“The worst part is thinking about it -- murdering somebody,” Colon said, pacing in his front room, Melanie’s big picture staring down at him from the mantel. “That’s not me. I wasn’t brought up like that. … They think it’s going to trigger me.” He'd gotten close to 10 offers, he said, most right after Melanie was killed.
“I had to get rough with a guy,” Colon said. “Not rough, but a little hostile. … What good is it going to do? For real, I don’t want anymore killing. I don’t want anybody else to die.”
It’s hard keeping it together. Colon and his wife Marybell, who he married after his prison stint, are raising nine children and grandchildren between them. They have Melanie’s son on weekends. Marybell works during the day at a nonprofit that helps teens and young adults earn their GED and enroll in college. At night, after a few Budweisers or Coronas, Colon will put on some of Melanie’s favorite salsa or merengue music and dance in the street staring up at her mural. Sometimes he doesn't remember doing it.
Colon suffers from depression and has for years; he was diagnosed with it in prison. He said he felt guilt about getting locked up and not being there for his kids. He and Marybell have been going to Bible study on Wednesday nights and Sunday mornings. Every day, at noon, Marybell calls her husband. "Where are you?" she asks. "What are you doing?"
“He doesn’t talk about suicide or anything like that. You just don’t know,” explained Marybell, who has known Colon since grade school. “Because of that, I watch him a lot, you know? I keep in touch with him. We all keep in touch with each other. We are all watching each other.” Every night, Marybell goes through two questions with Colon: What was your high? What was your low?
Louis Colon and Melanie's son this past ChristmasWhen he is not going to counseling, Colon operates as the family’s safety net. Throughout the day, he checks in on everyone, taking care of doctor appointments, handling the groceries, making runs to the playground. When his schizophrenic son can't sleep, Colon will stay up all night with him. Another son has autism and lives with a grandmother down the block. If he calls in need of one-on-one time, Colon is there, ready with his son's favorite McDonald's. Around the corner, he makes sure to look after his sister and her three kids. "I call him 'The Eagle,'" Marybell said.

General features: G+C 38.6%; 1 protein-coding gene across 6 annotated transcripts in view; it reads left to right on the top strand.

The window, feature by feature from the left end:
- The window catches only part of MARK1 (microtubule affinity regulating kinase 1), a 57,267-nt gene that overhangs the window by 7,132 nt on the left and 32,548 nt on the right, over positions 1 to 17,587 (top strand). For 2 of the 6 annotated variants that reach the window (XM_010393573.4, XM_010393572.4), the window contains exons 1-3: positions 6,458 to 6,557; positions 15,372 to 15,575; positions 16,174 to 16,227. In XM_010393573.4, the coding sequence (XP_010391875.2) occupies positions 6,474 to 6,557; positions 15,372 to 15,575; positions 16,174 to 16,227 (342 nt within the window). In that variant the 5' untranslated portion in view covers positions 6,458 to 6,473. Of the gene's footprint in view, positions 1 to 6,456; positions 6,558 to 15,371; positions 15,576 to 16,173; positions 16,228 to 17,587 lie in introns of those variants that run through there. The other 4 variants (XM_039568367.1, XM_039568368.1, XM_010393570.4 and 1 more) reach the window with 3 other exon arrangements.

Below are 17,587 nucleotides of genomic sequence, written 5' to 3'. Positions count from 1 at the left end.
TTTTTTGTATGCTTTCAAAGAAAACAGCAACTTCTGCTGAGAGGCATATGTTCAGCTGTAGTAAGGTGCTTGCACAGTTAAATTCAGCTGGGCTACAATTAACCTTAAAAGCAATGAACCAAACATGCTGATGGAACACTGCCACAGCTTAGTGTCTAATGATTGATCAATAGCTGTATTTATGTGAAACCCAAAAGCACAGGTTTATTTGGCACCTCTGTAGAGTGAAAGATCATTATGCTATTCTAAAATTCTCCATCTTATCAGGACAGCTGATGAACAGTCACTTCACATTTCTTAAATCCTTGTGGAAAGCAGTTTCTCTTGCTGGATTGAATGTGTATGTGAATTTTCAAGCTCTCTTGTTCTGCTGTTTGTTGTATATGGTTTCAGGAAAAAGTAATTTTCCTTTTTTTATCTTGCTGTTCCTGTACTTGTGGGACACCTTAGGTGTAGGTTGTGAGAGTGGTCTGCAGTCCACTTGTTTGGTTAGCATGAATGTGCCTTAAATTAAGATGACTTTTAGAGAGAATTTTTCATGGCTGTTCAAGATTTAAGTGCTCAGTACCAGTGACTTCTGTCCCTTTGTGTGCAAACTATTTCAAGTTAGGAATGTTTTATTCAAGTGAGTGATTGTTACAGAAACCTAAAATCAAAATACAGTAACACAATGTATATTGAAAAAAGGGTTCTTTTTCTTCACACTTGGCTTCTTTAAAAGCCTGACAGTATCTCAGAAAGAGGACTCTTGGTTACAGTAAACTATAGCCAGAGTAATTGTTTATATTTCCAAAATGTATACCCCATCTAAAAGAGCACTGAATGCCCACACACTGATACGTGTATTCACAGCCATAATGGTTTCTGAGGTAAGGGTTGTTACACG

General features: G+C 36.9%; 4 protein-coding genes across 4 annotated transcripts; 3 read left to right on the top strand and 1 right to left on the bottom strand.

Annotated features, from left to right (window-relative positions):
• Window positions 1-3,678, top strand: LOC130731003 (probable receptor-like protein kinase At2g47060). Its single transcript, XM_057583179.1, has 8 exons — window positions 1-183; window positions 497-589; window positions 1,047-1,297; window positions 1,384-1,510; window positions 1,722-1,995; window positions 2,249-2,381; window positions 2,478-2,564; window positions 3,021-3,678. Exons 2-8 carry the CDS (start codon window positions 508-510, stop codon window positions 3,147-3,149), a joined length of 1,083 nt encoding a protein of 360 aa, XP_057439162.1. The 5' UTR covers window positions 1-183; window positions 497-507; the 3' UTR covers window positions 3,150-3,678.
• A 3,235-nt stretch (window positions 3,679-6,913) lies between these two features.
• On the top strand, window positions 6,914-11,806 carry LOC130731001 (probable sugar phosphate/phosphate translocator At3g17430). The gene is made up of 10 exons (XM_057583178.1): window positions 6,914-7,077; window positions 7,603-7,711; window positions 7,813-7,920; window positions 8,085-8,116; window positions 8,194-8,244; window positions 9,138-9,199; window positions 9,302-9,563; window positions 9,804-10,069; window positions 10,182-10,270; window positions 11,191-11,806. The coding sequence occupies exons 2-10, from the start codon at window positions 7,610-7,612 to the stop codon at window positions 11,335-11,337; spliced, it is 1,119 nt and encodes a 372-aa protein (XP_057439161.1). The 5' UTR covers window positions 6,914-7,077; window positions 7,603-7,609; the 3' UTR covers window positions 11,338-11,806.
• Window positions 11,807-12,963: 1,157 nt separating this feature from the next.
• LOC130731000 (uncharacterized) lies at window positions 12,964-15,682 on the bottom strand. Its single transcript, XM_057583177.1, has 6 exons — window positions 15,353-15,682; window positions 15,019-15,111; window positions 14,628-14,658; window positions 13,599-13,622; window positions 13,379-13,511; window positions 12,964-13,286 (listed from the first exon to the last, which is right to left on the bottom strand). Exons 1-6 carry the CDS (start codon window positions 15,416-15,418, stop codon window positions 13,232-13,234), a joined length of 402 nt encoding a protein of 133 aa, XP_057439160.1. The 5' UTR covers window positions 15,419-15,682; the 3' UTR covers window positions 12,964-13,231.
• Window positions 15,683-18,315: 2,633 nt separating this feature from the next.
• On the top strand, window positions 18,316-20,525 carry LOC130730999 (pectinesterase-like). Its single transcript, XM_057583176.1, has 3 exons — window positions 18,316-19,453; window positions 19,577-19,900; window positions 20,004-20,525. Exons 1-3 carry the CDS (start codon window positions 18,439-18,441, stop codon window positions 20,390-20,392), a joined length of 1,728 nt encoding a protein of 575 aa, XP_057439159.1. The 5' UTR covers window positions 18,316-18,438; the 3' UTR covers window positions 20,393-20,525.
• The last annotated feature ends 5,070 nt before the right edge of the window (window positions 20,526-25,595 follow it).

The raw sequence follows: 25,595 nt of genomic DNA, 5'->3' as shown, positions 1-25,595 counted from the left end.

The morning of Melanie’s disappearance, Colon’s arm went numb. He thought it might be early signs of a heart attack. Melanie urged him to go to the emergency room. He had to be transferred to another hospital. The checkup took all day. After running an errand, Melanie returned home. She talked to her father one last time. “She’s home,” he said. “That’s what comes into my head -- she’s safe.” He pointed to his head. “I told her stay home with the baby.”
During my visit 10 months after the murder, the home was bare, as if preserved as a Melanie museum. There was no clutter. No warm food smells. Tuesday night was Melanie's night to cook. Two weeks ago, Marybell found one of Melanie’s green dress shirts in a pile of clothes in the basement. She put the shirt up to her nose. “It smelled like her,” she recalled. “I just bawled. I couldn’t take it.” She went upstairs and showed Colon.
Louis' son, Ralphiee, 18, discovered his parents in communion over the shirt. “You want to see something crazy?” he asked. He went upstairs and retrieved a mesh laundry bag full of Melanie’s clothes from his closet. The bag had been his secret. He met the family in the front room and offered up the bag filled with her old shirts and long johns.
“Everyone started pulling clothes and smelling them and crying,” Marybell said. “It was like Melanie was still there,” Ralphiee explained. “Her scent was still on the clothes.”
By then, Ralphiee had decided that he couldn’t live in the house anymore. “We’re angry all the time,” he explained. “It’s mixed emotions at my house. My sister lived with us. She lived with mom. She lived with dad. I hate being in this house. I hate being home.” He didn’t make a big deal about it. He just moved into his younger cousin Dominic’s house. Even there, he wakes up crying.